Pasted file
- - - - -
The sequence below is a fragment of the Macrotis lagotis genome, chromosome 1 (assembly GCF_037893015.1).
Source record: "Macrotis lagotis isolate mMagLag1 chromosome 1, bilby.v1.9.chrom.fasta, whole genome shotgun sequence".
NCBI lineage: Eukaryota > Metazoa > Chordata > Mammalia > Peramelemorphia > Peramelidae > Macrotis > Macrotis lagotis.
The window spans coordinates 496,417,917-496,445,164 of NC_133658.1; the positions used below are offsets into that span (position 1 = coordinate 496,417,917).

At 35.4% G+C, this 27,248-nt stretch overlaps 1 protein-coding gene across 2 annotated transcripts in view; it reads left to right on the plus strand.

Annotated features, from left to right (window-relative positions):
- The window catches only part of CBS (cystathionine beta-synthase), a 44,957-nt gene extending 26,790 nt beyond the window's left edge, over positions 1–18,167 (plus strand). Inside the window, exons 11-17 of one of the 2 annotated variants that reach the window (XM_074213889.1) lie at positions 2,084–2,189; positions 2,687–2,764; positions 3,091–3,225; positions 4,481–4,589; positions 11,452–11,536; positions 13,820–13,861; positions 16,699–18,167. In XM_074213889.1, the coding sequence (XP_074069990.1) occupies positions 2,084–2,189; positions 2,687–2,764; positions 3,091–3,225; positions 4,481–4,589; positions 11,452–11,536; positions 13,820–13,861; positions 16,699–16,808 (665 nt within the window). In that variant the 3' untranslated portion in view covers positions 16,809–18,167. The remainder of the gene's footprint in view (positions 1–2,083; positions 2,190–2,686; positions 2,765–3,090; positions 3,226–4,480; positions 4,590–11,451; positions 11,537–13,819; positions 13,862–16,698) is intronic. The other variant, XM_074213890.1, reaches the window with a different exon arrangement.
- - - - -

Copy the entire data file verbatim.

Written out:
The sequence below is a fragment of the Macrotis lagotis genome, chromosome 1 (assembly GCF_037893015.1).
Source record: "Macrotis lagotis isolate mMagLag1 chromosome 1, bilby.v1.9.chrom.fasta, whole genome shotgun sequence".
NCBI lineage: Eukaryota > Metazoa > Chordata > Mammalia > Peramelemorphia > Peramelidae > Macrotis > Macrotis lagotis.
The window spans coordinates 496,417,917-496,445,164 of NC_133658.1; the positions used below are offsets into that span (position 1 = coordinate 496,417,917).

At 35.4% G+C, this 27,248-nt stretch overlaps 1 protein-coding gene across 2 annotated transcripts in view; it reads left to right on the plus strand.

Annotated features, from left to right (window-relative positions):
- The window catches only part of CBS (cystathionine beta-synthase), a 44,957-nt gene extending 26,790 nt beyond the window's left edge, over positions 1–18,167 (plus strand). Inside the window, exons 11-17 of one of the 2 annotated variants that reach the window (XM_074213889.1) lie at positions 2,084–2,189; positions 2,687–2,764; positions 3,091–3,225; positions 4,481–4,589; positions 11,452–11,536; positions 13,820–13,861; positions 16,699–18,167. In XM_074213889.1, the coding sequence (XP_074069990.1) occupies positions 2,084–2,189; positions 2,687–2,764; positions 3,091–3,225; positions 4,481–4,589; positions 11,452–11,536; positions 13,820–13,861; positions 16,699–16,808 (665 nt within the window). In that variant the 3' untranslated portion in view covers positions 16,809–18,167. The remainder of the gene's footprint in view (positions 1–2,083; positions 2,190–2,686; positions 2,765–3,090; positions 3,226–4,480; positions 4,590–11,451; positions 11,537–13,819; positions 13,862–16,698) is intronic. The other variant, XM_074213890.1, reaches the window with a different exon arrangement.